LARGO — As soon as the word "guilty" was said late Thursday evening, Gaylord Shaw turned to Terria Moore and said, "I'm sorry."
"That's what's did it for me," said Moore, the mother of Shaw's victim. "It soothed my heart, and it helped my soul.
"He ignored the court, stood up and looked me in my eyes and said he was sorry. That was the best thing he could have done, and I forgive him."
Because of the apology, Moore asked Judge Joseph A. Bulone not to sentence Shaw, 21, to life in prison for the October 2007 murder of her son Michael Scott, 23. Moore's son Antonio Scott, 26, was also wounded in the shooting and has a lifelong limp. He has pain if he sits or walks too long.
After the verdict late Thursday, Bulone sentenced Shaw to 45 years in prison, with 25 of those years being mandatory.
"That's why the judge had mercy," Moore said. "He (Bulone) brought justice to me, and he had mercy on Shaw. I couldn't find it in my heart to ask for life for him."
After listening to two days of testimony, a jury of four women and two men took about five hours to determine that Shaw had pumped bullets into a car being driven by Michael Scott on Oct. 8, 2007. The verdict was reached about 10:15 p.m. Thursday.
Shaw is the second person convicted in the death of Michael Scott and the shooting of his brother Antonio.
In August, Allan Burney was convicted of second-degree murder, three counts of attempted murder in the second degree, and shooting at, within or into a vehicle. He was sentenced to life in prison.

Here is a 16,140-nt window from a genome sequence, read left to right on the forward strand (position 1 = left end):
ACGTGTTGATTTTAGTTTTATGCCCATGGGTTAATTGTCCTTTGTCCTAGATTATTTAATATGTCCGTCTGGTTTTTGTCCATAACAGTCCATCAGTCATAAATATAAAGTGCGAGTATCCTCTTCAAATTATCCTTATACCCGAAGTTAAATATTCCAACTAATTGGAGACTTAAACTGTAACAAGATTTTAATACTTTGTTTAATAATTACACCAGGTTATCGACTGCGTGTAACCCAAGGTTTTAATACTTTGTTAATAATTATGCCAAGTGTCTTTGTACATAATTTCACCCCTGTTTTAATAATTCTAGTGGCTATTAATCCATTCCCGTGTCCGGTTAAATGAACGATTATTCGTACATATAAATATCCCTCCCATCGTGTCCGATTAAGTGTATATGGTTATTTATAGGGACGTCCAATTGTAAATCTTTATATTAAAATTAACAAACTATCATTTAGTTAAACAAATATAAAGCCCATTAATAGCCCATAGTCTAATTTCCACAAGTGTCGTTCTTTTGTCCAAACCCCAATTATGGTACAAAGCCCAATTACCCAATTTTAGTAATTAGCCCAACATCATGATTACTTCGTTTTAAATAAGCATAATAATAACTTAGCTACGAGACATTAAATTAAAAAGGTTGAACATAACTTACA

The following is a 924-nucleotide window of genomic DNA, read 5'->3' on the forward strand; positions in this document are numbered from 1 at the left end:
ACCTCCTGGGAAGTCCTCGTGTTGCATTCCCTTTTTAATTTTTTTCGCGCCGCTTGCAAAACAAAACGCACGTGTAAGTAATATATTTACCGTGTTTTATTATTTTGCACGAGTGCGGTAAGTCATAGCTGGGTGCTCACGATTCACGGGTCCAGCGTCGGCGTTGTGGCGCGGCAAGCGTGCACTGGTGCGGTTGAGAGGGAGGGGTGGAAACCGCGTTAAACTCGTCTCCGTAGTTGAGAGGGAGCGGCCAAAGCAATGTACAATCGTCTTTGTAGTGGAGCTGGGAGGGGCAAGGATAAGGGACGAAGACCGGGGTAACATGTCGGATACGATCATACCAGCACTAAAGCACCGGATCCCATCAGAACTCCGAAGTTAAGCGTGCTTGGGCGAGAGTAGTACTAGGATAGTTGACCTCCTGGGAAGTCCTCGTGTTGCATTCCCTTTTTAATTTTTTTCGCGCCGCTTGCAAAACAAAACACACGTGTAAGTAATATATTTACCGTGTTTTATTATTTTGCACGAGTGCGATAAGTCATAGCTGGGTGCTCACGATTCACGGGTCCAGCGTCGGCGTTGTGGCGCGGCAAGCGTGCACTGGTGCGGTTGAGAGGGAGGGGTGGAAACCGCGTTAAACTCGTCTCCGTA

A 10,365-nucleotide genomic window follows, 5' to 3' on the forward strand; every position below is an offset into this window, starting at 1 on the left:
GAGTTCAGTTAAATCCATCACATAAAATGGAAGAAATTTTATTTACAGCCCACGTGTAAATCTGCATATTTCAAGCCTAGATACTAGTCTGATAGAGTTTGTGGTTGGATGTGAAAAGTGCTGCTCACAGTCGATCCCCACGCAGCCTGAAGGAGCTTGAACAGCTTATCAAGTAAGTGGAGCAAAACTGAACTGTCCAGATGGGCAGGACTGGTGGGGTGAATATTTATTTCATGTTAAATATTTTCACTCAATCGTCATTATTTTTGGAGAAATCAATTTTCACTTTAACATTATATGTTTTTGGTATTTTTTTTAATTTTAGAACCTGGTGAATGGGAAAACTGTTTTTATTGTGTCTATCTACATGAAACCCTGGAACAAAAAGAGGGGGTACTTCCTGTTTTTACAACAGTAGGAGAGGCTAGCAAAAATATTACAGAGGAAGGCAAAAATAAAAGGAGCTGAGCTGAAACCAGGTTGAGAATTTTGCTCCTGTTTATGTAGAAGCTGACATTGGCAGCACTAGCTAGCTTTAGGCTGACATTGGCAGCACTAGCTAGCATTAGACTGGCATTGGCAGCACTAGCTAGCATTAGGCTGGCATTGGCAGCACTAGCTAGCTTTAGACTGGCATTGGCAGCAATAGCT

"Mr. Burney appeared to be a lot more of a leader; Shaw seemed more like a follower," Bulone said about the difference in the sentencing. Bulone also said that Moore's comments helped.
"I did take into consideration the statements of the mother," he said.
Burney, 21, is the co-creator of the DVD series dubbed Da Hood Gone Wild, which is a montage of street brawls, drug deals, naked women and cars cruising in the North Greenwood neighborhood of Clearwater. The DVD shows drug dealers, users and police mixing it up and portrays the city of Clearwater in an unflattering light.
During Shaw's two-day trial, his attorneys Cynthia Lakeman and M. Jennifer Arena argued that there wasn't a credible witness who saw their client shooting a gun that day, therefore, Shaw should be found not guilty.
But prosecutors David Tobiassen and Christopher LaBruzzo convinced the jury that on Oct. 8, 2007, about 12:45 p.m., Burney, with a MAC-11 and Shaw, with a .357-caliber revolver, fired their weapons into a car being driven by Michael Scott. Antonio was a passenger in the back seat.
As for the credibility of the state's witness, Marie Marry, who testified to seeing Shaw shooting into the vehicle, Tobiassen said she did not intend to be a witness of a murder.
"They brought the war to her doorstep," Tobiassen said.
Demorris A. Lee can be reached at email@example.com or (727) 445-4174.